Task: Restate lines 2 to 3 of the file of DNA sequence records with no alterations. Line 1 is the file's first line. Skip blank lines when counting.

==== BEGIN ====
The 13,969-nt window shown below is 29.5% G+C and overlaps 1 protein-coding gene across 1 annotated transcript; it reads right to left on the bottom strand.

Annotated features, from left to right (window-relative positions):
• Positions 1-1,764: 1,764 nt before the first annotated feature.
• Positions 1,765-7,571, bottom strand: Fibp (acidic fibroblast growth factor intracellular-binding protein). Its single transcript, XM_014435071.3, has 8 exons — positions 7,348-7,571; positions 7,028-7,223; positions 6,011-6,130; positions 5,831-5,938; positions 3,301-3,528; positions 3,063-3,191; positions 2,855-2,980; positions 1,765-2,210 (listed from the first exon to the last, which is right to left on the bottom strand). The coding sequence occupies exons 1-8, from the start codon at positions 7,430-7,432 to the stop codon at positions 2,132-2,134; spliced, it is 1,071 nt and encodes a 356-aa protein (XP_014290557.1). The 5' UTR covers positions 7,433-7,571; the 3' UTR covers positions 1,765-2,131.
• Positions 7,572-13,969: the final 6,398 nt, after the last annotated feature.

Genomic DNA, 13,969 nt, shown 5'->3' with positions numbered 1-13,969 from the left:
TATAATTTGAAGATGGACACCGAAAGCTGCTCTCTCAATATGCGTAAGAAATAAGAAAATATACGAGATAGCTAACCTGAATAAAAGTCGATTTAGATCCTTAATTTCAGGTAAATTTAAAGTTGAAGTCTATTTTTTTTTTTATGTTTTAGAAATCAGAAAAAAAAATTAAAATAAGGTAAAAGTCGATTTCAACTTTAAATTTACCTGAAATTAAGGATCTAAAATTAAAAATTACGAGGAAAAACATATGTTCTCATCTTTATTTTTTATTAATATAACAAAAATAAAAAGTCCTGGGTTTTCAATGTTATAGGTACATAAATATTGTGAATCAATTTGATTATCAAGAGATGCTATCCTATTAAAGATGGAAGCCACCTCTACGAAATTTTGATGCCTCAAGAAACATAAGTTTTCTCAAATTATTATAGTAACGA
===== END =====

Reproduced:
Annotated features, from left to right (window-relative positions):
• Positions 1-1,764: 1,764 nt before the first annotated feature.